What's the scale of the issue?
The number of people older than 75 is now about 5.3 million, but this is projected to double in the next 40 years, meaning that the amount we need to spend on care of the elderly will surge. Annual spending on care for the elderly is currently around £18bn, but that's not enough even now a shortfall of around £2.5bn a year and, according to sector experts, an estimated 1.2 million elderly people are already missing out on the care they need.
The King's Fund, the widely respected healthcare think tank, warned last week that the system in England was at "crisis point", with council spending on social care £700m lower than in 2010 in real terms (even as public spending on the NHS has risen by 10%). The fund projects the annual shortfall to widen to £6bn a year by 2030 as expenditure (growing at 2.1% a year) fails to keep up with demand (3.7%).
What is to be done?
Damian Green, the former work and pensions secretary who originally commissioned the green paper, has apparently got fed up waiting for it.This week he published his ideas in the form of a paper from the Centre for Policy Studies.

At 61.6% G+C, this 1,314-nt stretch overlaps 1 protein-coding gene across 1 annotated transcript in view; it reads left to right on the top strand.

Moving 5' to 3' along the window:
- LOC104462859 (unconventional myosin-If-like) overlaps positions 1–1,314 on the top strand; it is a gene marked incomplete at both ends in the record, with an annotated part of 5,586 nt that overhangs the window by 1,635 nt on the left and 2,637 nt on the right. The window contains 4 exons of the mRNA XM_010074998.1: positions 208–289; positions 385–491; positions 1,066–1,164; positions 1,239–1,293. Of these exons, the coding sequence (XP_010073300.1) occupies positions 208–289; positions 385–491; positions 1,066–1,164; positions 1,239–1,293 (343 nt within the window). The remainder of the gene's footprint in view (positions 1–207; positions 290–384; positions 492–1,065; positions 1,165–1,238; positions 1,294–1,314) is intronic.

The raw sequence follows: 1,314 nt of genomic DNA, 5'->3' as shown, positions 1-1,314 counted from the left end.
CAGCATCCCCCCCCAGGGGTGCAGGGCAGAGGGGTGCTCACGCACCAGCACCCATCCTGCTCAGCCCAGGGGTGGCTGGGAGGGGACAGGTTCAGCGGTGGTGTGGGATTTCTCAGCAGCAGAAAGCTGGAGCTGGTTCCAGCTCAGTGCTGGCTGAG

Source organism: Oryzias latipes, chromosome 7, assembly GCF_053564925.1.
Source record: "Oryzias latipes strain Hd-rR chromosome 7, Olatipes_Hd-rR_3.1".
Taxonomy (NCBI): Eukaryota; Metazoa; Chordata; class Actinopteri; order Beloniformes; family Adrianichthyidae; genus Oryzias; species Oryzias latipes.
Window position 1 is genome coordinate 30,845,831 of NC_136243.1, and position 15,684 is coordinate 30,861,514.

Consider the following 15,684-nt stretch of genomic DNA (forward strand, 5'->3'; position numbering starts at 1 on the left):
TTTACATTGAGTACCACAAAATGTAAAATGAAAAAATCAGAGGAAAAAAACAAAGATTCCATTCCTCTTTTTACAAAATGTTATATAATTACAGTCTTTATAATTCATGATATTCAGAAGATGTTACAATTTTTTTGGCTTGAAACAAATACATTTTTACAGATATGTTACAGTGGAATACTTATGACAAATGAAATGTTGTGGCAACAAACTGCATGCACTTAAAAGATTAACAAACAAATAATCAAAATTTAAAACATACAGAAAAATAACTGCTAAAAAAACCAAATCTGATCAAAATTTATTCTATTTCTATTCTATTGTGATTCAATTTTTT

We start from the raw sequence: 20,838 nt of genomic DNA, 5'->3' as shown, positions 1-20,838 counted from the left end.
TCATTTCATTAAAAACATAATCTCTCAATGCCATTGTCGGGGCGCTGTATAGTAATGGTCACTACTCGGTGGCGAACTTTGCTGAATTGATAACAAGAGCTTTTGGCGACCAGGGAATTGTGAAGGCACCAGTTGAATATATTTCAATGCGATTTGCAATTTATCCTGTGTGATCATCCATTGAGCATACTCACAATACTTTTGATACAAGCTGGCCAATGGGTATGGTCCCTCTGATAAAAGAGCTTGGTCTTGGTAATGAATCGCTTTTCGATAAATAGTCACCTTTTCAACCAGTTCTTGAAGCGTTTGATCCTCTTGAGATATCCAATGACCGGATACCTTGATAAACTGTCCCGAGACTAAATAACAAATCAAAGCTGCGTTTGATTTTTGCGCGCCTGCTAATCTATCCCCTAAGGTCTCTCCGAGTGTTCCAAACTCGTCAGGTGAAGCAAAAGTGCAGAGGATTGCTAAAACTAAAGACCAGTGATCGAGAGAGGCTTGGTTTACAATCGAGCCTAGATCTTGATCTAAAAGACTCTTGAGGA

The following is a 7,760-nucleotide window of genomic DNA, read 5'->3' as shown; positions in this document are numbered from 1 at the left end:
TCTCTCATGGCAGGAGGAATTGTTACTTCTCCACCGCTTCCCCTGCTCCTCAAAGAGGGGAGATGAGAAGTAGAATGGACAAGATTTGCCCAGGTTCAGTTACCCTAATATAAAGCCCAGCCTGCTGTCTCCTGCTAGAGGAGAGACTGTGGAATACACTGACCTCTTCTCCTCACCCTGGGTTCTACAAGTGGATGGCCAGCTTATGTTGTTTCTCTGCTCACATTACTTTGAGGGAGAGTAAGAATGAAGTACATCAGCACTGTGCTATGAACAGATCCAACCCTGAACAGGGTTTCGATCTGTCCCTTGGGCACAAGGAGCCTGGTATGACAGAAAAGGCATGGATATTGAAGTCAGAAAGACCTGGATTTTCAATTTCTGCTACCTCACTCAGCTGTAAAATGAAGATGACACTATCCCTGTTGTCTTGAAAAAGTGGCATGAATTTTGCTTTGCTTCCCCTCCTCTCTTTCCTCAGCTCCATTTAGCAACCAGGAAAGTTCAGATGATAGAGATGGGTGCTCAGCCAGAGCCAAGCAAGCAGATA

Green's plan is to make funding national, not local, to reduce the pressure on local authorities; scrap means-testing; give everyone a basic level of funding as needed (paid for by taxing the winter fuel allowance and, if necessary, by a modest one point increase in national insurance for people aged over 50); and encourage the better-off to make extra private, insurance-based provision for themselves.
Currently, care-home residents are eligible for local authority funding only where their assets, which may include the value of their home, are less than £23,250 (a figure unchanged since 2010). For domiciliary care, local authorities vary widely, but the means test must be at least as generous as the care-home means test, and the value of the house is always excluded.
Is there a ceiling?